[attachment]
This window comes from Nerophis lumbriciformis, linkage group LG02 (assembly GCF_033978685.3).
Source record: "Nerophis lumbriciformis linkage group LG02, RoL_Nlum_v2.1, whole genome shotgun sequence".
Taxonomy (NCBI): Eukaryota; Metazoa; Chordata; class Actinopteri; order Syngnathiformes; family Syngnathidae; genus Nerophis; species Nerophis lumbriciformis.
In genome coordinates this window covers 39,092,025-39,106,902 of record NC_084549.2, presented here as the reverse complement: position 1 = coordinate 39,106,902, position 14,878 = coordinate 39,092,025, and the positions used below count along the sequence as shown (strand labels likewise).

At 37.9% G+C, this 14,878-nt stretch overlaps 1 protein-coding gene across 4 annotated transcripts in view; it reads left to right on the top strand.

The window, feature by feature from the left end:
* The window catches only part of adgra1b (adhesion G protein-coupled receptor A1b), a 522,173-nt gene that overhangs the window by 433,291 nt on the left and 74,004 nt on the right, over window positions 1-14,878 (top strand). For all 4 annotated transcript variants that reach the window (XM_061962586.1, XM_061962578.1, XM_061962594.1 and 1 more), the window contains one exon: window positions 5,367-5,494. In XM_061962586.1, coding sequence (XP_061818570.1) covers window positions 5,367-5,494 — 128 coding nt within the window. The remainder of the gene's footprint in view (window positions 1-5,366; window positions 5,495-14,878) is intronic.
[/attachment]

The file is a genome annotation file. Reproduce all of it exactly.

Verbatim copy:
This window comes from Nerophis lumbriciformis, linkage group LG02 (assembly GCF_033978685.3).
Source record: "Nerophis lumbriciformis linkage group LG02, RoL_Nlum_v2.1, whole genome shotgun sequence".
Taxonomy (NCBI): Eukaryota; Metazoa; Chordata; class Actinopteri; order Syngnathiformes; family Syngnathidae; genus Nerophis; species Nerophis lumbriciformis.
In genome coordinates this window covers 39,092,025-39,106,902 of record NC_084549.2, presented here as the reverse complement: position 1 = coordinate 39,106,902, position 14,878 = coordinate 39,092,025, and the positions used below count along the sequence as shown (strand labels likewise).

At 37.9% G+C, this 14,878-nt stretch overlaps 1 protein-coding gene across 4 annotated transcripts in view; it reads left to right on the top strand.

The window, feature by feature from the left end:
* The window catches only part of adgra1b (adhesion G protein-coupled receptor A1b), a 522,173-nt gene that overhangs the window by 433,291 nt on the left and 74,004 nt on the right, over window positions 1-14,878 (top strand). For all 4 annotated transcript variants that reach the window (XM_061962586.1, XM_061962578.1, XM_061962594.1 and 1 more), the window contains one exon: window positions 5,367-5,494. In XM_061962586.1, coding sequence (XP_061818570.1) covers window positions 5,367-5,494 — 128 coding nt within the window. The remainder of the gene's footprint in view (window positions 1-5,366; window positions 5,495-14,878) is intronic.